Zakka call these modules “composables”, and compares them to Lego bricks. “I just like to solve problems,” he explains. “When I see a problem I can usually help you solve it. There is nothing magical about what I do, I just like to solve problems.”
What started as the solution to one particular banking problem appears to have resulted in the creation of a whole new alternative way of providing banking and many other financial services online. Did he just sit down day and say, ‘I want to redesign the entire online banking system?’
“That wasn’t how I looked at it. It was more a case of having worked with mobile phones and the cloud and some pretty advanced technology and seeing that banks were behind the curve. So I started approaching the banks and working my way in.
“Every time I would replace one layer for a bank I realised that the layer underneath it also required attention. I started by coming from a customer experience viewpoint to working my way inside the bank one layer at a time. It is not like I said I was going to reinvent banking.”
Yet, that’s pretty much what Zakka was trying to achieve, and he was not welcomed with open arms. “Some banks did not like the fact that I was a geek coming from the outside, not a banker. They did not like me trying to tell them I could do a better job.”
In fact resistance from European and other western banks was a major factor in Zakka’s decision to target African and Middle Eastern financial institutions to prove his concept and seek launch customers.
The cloud was one of the local stumbling blocks. In order for Layer software to be scalable, it needs to be hosted on the internet, and for security and other reasons banks were reluctant to deploy online distributed software.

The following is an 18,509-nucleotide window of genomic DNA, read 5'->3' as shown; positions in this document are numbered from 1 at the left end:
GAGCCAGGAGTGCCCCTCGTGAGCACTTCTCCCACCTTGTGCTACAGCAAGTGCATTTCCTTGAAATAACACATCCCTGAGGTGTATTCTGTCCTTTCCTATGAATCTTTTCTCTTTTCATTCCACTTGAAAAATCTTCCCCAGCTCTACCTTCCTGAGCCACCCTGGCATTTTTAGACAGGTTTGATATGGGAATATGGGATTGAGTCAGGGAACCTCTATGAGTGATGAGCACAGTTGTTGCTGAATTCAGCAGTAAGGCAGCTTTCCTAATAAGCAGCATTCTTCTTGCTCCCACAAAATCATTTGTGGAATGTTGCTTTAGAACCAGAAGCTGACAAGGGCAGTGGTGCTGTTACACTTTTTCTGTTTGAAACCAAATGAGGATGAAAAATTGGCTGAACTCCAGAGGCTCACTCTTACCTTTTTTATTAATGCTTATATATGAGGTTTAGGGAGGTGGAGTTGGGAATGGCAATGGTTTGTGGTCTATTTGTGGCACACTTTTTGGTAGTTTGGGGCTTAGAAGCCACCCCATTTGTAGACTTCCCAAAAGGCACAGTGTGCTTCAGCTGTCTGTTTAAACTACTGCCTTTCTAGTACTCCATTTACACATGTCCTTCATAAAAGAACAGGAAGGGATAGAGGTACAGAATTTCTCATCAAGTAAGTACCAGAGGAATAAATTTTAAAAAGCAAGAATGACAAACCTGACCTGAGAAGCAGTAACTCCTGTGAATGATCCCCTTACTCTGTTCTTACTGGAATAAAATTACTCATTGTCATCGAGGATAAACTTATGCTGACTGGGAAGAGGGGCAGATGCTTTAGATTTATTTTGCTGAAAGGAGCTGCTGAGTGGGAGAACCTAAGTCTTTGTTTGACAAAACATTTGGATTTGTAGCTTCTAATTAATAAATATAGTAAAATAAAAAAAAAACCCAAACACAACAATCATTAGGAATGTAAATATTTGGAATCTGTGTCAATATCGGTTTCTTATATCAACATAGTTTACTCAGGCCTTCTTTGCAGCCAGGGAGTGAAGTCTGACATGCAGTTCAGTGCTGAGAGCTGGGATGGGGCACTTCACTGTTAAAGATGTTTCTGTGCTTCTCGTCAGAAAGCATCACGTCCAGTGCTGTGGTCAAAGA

“Layer was never something you could scale by installing it in one bank branch at a time,” he remarks. “We started in the cloud and were ahead of our time. But we only found one bank to sign up with us early on and that was because they never asked the regulator for permission.
“Other banks said, ‘no way are we going to put our data in the cloud, you have to do it on the premises’. Now the banks are saying we can use the cloud so we are back to where we started.”
Zakka says that Layer’s SaaS platform delivers banking services to over 25 million consumers through partnerships with United Bank for Africa, Al Baraka in Bahrain, Al Alizz in Oman, Zenith in Nigeria, and First National Bank in Lebanon. Layer has also partnered with finance platform Railsbank, which aims to enable any business or brand around the world to embed digital finance into their customer journey.
The partnership with Railsbank means that Layer can offer a white-label Banking-as-a-service platform to fintech, e-commerce, and brands. The embedded finance sector, where services are offered within non-traditional areas such as in-store shopping, is growing rapidly, especially buy-now-pay-later, a key element of embedded services
Established a decade ago in 2012, Layer Digital Solutions Ltd has been a slow burn for Roy Zakka. Accumulated losses to the end of 2020 amounted to $4.4m, though the company has turned the corner. The 2020 accounts filing shows turnover increasing to $3.6m from $540,000 the previous year, and the net profit was $950,000.
The December 2020 balance sheet showed $4.4m capital invested and net current assets of just $6,000, but the filing also notes that in 2021 $3.5m of additional funding was secured. In addition, in February 2021 $510,000 of loans, with an 8% annual interest coupon, were converted to equity, while $2.3m of additional funding has been raised in 2022, according to the company.
Having proved the concept in Africa and the Middle East, Zakka insists that acceptance of Layer is growing among European institutions. Sober high street banks are leveraging their licences to launch funky online banking and credit options which appeal to younger market segments. A product like Layer enables them to go to market fast.
Ultimately Zakka says he wants to take Layer public.
“Although if some big company comes and says we love what you’re doing, here’s a big cheque, well then, why not? But the idea right now is we want to scale it, we want to make it big, we want to be the next Irish unicorn. So watch that space. Okay?”